Every year, billions of dollars’ worth of gold is smuggled out of Africa through Kenya into the United Arab Emirates (UAE) in the Middle East. According to an analysis by Reuters, the Middle East is a gateway to markets in Europe, the United States, and beyond.
Customs data shows that the UAE imported $15.1 billion worth of gold from Africa in 2016, more than any other country and up from $1.3 billion in 2006. The total weight was 446 tonnes, in varying degrees of purity – up from 67 tonnes in 2006.
Just recently, the special forces of Uganda have seized, an important cargo ship of two tons of gold belonging to a rebel group led by a certain Mulum Jean. The cargo was reportedly meant to have passed through Kenya for onward transmission to a group of European businessmen known as Olivier and Sasha.
Investigations are underway and the authorities of the countries of the Great Lakes are holding a Zambian declarer coming from the border of Kenya whose identity is yet to be revealed.
Much of the gold was not recorded in the exports of African states. Five trade economists interviewed said this indicates large amounts of gold are leaving Africa with no taxes being paid to the states that produce them.
Previous reports and studies have highlighted the black-market trade in gold mined by people, including children, who have no ties to big business, and dig or pan for it with little official oversight. No one can put an exact figure on the total value of gold that leaves Africa each year.
Not everyone in the chain is breaking the law. Miners, some of them working legally, typically sell the gold to middlemen. The middlemen either fly the gold out directly or trade it across Africa’s porous borders, obscuring its origins before couriers carry it out of the continent, often in hand luggage.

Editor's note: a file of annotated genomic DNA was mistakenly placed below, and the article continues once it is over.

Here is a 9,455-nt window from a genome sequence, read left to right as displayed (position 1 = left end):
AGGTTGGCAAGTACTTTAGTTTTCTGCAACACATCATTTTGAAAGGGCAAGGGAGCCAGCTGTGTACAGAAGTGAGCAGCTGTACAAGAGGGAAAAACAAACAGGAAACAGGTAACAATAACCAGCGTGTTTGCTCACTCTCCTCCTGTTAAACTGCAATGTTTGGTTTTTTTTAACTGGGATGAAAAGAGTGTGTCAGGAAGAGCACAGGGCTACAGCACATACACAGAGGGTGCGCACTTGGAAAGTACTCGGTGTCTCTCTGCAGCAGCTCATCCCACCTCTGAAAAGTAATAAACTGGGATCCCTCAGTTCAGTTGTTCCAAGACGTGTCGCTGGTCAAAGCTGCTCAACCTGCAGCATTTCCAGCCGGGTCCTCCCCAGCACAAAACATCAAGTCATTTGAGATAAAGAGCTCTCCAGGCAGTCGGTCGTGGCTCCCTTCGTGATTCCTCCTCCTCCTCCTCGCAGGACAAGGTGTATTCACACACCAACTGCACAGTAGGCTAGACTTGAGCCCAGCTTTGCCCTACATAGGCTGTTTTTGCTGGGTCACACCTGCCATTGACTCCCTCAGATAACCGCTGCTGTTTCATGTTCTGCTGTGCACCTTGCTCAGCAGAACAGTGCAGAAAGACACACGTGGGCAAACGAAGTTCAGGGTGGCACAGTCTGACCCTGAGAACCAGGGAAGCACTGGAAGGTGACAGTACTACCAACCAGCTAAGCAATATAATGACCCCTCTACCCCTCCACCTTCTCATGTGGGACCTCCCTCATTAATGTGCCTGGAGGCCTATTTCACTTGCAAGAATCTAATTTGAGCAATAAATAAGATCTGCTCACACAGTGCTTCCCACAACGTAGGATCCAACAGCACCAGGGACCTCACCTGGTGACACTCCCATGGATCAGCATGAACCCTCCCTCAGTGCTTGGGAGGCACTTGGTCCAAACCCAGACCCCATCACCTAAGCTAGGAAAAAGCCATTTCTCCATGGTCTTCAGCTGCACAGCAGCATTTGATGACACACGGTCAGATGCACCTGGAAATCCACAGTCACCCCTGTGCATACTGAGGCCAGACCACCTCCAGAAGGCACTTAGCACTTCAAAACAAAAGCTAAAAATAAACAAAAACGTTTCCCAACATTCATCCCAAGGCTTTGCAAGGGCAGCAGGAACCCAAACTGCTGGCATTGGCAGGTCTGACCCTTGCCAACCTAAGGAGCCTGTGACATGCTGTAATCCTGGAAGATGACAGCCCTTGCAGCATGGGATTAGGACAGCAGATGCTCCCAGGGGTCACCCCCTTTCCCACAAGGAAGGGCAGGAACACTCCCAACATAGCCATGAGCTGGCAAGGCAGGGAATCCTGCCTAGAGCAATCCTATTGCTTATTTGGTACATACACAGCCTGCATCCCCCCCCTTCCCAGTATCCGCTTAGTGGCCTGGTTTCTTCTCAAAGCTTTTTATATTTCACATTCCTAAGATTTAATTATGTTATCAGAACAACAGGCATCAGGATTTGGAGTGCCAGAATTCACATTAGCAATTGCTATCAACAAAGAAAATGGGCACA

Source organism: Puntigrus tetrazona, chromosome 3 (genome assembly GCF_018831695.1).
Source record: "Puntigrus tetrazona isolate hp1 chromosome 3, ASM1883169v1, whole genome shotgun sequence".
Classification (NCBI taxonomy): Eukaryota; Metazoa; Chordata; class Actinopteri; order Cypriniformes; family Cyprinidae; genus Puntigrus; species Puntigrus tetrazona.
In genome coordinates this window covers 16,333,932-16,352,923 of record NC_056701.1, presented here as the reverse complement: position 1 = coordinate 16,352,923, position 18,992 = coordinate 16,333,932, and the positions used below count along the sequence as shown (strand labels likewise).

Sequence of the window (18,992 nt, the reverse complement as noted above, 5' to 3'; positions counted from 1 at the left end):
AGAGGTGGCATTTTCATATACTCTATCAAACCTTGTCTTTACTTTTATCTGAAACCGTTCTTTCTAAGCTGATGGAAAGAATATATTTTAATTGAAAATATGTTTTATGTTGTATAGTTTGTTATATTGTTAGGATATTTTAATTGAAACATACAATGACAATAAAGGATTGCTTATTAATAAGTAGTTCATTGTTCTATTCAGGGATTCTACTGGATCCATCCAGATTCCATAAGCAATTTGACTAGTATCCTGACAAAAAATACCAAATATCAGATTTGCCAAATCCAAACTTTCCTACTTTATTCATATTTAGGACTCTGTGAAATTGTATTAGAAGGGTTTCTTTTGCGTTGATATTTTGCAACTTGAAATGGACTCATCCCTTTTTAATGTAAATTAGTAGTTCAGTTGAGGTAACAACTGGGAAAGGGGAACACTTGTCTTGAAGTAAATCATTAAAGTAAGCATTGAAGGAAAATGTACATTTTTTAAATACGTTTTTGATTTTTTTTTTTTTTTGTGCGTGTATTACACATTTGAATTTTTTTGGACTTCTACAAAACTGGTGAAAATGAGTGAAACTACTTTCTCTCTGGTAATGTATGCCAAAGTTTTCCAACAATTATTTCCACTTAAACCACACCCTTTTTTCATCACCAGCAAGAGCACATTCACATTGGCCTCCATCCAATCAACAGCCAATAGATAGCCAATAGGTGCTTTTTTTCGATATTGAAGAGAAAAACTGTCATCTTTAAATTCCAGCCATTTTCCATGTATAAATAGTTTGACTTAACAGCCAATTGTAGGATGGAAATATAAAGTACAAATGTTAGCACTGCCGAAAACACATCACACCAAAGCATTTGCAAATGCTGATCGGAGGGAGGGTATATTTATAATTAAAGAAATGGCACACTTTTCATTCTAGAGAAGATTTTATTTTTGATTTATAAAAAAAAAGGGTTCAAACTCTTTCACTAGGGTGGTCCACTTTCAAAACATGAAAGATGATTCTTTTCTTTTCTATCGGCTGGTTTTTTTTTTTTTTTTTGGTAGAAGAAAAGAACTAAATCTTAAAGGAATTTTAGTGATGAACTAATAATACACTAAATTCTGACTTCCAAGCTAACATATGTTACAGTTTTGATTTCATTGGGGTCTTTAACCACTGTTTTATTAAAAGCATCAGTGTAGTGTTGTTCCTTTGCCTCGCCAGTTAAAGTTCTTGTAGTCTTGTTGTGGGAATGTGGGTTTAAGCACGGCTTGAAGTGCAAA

For instance, the Democratic Republic of Congo (DRC) is a major gold producer but one whose official exports amount to a fraction of its estimated production – most of it is smuggled into Uganda, Burundi, and Rwanda.
“It is of course worrisome for us but we have very little leverage to stop it,” said Thierry Boliki, director of the CEEC, the Congolese government body that is meant to register, value and tax high-value minerals like gold.
Most of the gold is traded in Dubai, home to the UAE's gold industry. In 2016, the UAE reported gold imports from 46 African countries. Of those countries, 25 did not provide Comtrade with data on their gold exports to the UAE. But the UAE said it had imported a total of $7.4 billion worth of gold from them.
Read more: Nairobi: Hub for gold scammers in 2021
Gold from Africa
The United Arab Emirates has imported unrefined gold worth billions of dollars from African states since 2006, as rising gold prices after the 2008 financial crisis encouraged informal mining.
“There is a lot of gold leaving Africa without being captured in our records. UAE is cashing in on the unregulated environment in Africa,” said Frank Mugyenyi, a senior adviser on industrial development at the African Union who set up the organisation’s minerals unit.
In other states, including the UAE, these concerns have been less of a problem. Over the last decade, gold from Africa has become increasingly important for Dubai. From 2006 to 2016, the share of African gold in UAE’s reported gold imports increased from 18 percent to nearly 50 per cent, Comtrade data showed.
Gold can be imported to Dubai with little documentation. Governments across Africa are trying to work out how to manage a sector that, whatever its risks, provides a livelihood for many of their citizens, and which could be harnessed as a source of revenues.
A Tanzanian parliamentary report estimated that 90 per cent of annual production of informally mined gold is smuggled out of the country: The government wants the central bank to buy this up. In March 2020, then President John Magufuli – who is now deceased – launched a plan to establish hubs where the trade would be formalised by offering access to financing and regulated markets.
Burundi Minister of Hydraulics, Energy and Mines, Ibrahim Uwizeye believes his country is leaking gold to the UAE on a massive scale. Of the 9.5 tonnes of gold the government estimates informal miners dig up each year, just 200 to 400 kg are declared to the authorities, he said.
Most of the smuggled gold originate from Uganda, Burundi, Rwanda and Kenya, according to the minister.
“I understand that Dubai is the destination for this gold. But since (the trade) is fraudulent, I have no details,” Mr Uwizeye told a news agency in an interview last year.